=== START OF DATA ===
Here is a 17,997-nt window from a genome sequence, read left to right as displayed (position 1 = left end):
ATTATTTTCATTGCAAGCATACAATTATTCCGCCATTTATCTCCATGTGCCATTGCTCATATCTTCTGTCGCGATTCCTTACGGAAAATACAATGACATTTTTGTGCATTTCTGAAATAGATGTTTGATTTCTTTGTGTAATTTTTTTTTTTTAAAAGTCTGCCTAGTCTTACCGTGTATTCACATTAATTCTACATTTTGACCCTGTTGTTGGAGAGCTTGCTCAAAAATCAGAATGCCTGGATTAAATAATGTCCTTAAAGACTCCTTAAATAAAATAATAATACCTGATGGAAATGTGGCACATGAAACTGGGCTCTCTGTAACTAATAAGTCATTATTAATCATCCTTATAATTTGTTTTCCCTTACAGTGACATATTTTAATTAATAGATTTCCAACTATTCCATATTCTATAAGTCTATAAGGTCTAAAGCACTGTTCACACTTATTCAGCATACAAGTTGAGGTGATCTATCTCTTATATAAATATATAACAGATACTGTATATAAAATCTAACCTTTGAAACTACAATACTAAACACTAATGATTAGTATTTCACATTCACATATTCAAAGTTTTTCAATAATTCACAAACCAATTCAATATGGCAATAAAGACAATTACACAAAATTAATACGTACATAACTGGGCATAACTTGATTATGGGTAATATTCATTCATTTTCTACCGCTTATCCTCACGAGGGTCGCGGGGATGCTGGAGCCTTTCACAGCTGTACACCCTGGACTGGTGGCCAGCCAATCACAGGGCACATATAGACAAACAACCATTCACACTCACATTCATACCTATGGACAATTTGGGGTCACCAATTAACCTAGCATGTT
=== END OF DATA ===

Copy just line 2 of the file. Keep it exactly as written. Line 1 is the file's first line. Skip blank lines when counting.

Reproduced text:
ATTATTTTCATTGCAAGCATACAATTATTCCGCCATTTATCTCCATGTGCCATTGCTCATATCTTCTGTCGCGATTCCTTACGGAAAATACAATGACATTTTTGTGCATTTCTGAAATAGATGTTTGATTTCTTTGTGTAATTTTTTTTTTTTAAAAGTCTGCCTAGTCTTACCGTGTATTCACATTAATTCTACATTTTGACCCTGTTGTTGGAGAGCTTGCTCAAAAATCAGAATGCCTGGATTAAATAATGTCCTTAAAGACTCCTTAAATAAAATAATAATACCTGATGGAAATGTGGCACATGAAACTGGGCTCTCTGTAACTAATAAGTCATTATTAATCATCCTTATAATTTGTTTTCCCTTACAGTGACATATTTTAATTAATAGATTTCCAACTATTCCATATTCTATAAGTCTATAAGGTCTAAAGCACTGTTCACACTTATTCAGCATACAAGTTGAGGTGATCTATCTCTTATATAAATATATAACAGATACTGTATATAAAATCTAACCTTTGAAACTACAATACTAAACACTAATGATTAGTATTTCACATTCACATATTCAAAGTTTTTCAATAATTCACAAACCAATTCAATATGGCAATAAAGACAATTACACAAAATTAATACGTACATAACTGGGCATAACTTGATTATGGGTAATATTCATTCATTTTCTACCGCTTATCCTCACGAGGGTCGCGGGGATGCTGGAGCCTTTCACAGCTGTACACCCTGGACTGGTGGCCAGCCAATCACAGGGCACATATAGACAAACAACCATTCACACTCACATTCATACCTATGGACAATTTGGGGTCACCAATTAACCTAGCATGTT